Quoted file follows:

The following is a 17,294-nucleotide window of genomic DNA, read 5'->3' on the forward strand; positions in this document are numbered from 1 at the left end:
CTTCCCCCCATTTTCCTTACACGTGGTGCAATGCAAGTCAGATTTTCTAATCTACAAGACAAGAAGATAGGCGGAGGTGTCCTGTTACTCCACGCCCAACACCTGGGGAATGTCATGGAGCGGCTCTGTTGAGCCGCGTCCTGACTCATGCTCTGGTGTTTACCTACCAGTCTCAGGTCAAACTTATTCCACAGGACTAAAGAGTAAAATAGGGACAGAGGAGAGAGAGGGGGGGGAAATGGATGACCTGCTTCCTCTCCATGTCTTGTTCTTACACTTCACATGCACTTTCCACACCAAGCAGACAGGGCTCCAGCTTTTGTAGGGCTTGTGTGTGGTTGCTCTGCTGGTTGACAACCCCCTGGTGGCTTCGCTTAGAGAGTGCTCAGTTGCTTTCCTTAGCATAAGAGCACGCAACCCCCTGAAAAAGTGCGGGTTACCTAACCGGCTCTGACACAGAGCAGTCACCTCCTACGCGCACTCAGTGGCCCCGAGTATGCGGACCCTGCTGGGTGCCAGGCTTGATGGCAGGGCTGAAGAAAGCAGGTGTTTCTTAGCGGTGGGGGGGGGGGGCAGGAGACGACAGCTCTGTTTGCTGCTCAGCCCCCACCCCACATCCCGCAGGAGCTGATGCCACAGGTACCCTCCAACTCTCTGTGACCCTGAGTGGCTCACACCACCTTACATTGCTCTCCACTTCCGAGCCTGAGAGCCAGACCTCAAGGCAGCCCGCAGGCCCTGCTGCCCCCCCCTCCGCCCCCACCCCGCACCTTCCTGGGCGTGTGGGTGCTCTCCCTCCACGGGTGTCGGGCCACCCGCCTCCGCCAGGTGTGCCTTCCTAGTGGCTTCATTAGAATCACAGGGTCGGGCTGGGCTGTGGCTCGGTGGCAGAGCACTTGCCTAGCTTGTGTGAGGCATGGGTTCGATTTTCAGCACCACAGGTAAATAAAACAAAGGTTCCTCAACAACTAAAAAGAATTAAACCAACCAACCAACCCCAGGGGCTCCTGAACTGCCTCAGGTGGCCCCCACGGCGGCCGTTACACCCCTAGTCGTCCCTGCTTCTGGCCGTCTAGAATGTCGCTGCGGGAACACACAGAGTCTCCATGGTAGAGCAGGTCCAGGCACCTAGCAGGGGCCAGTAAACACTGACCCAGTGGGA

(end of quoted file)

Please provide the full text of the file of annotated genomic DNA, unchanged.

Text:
The following is a 17,294-nucleotide window of genomic DNA, read 5'->3' on the forward strand; positions in this document are numbered from 1 at the left end:
CTTCCCCCCATTTTCCTTACACGTGGTGCAATGCAAGTCAGATTTTCTAATCTACAAGACAAGAAGATAGGCGGAGGTGTCCTGTTACTCCACGCCCAACACCTGGGGAATGTCATGGAGCGGCTCTGTTGAGCCGCGTCCTGACTCATGCTCTGGTGTTTACCTACCAGTCTCAGGTCAAACTTATTCCACAGGACTAAAGAGTAAAATAGGGACAGAGGAGAGAGAGGGGGGGGAAATGGATGACCTGCTTCCTCTCCATGTCTTGTTCTTACACTTCACATGCACTTTCCACACCAAGCAGACAGGGCTCCAGCTTTTGTAGGGCTTGTGTGTGGTTGCTCTGCTGGTTGACAACCCCCTGGTGGCTTCGCTTAGAGAGTGCTCAGTTGCTTTCCTTAGCATAAGAGCACGCAACCCCCTGAAAAAGTGCGGGTTACCTAACCGGCTCTGACACAGAGCAGTCACCTCCTACGCGCACTCAGTGGCCCCGAGTATGCGGACCCTGCTGGGTGCCAGGCTTGATGGCAGGGCTGAAGAAAGCAGGTGTTTCTTAGCGGTGGGGGGGGGGGGCAGGAGACGACAGCTCTGTTTGCTGCTCAGCCCCCACCCCACATCCCGCAGGAGCTGATGCCACAGGTACCCTCCAACTCTCTGTGACCCTGAGTGGCTCACACCACCTTACATTGCTCTCCACTTCCGAGCCTGAGAGCCAGACCTCAAGGCAGCCCGCAGGCCCTGCTGCCCCCCCCTCCGCCCCCACCCCGCACCTTCCTGGGCGTGTGGGTGCTCTCCCTCCACGGGTGTCGGGCCACCCGCCTCCGCCAGGTGTGCCTTCCTAGTGGCTTCATTAGAATCACAGGGTCGGGCTGGGCTGTGGCTCGGTGGCAGAGCACTTGCCTAGCTTGTGTGAGGCATGGGTTCGATTTTCAGCACCACAGGTAAATAAAACAAAGGTTCCTCAACAACTAAAAAGAATTAAACCAACCAACCAACCCCAGGGGCTCCTGAACTGCCTCAGGTGGCCCCCACGGCGGCCGTTACACCCCTAGTCGTCCCTGCTTCTGGCCGTCTAGAATGTCGCTGCGGGAACACACAGAGTCTCCATGGTAGAGCAGGTCCAGGCACCTAGCAGGGGCCAGTAAACACTGACCCAGTGGGA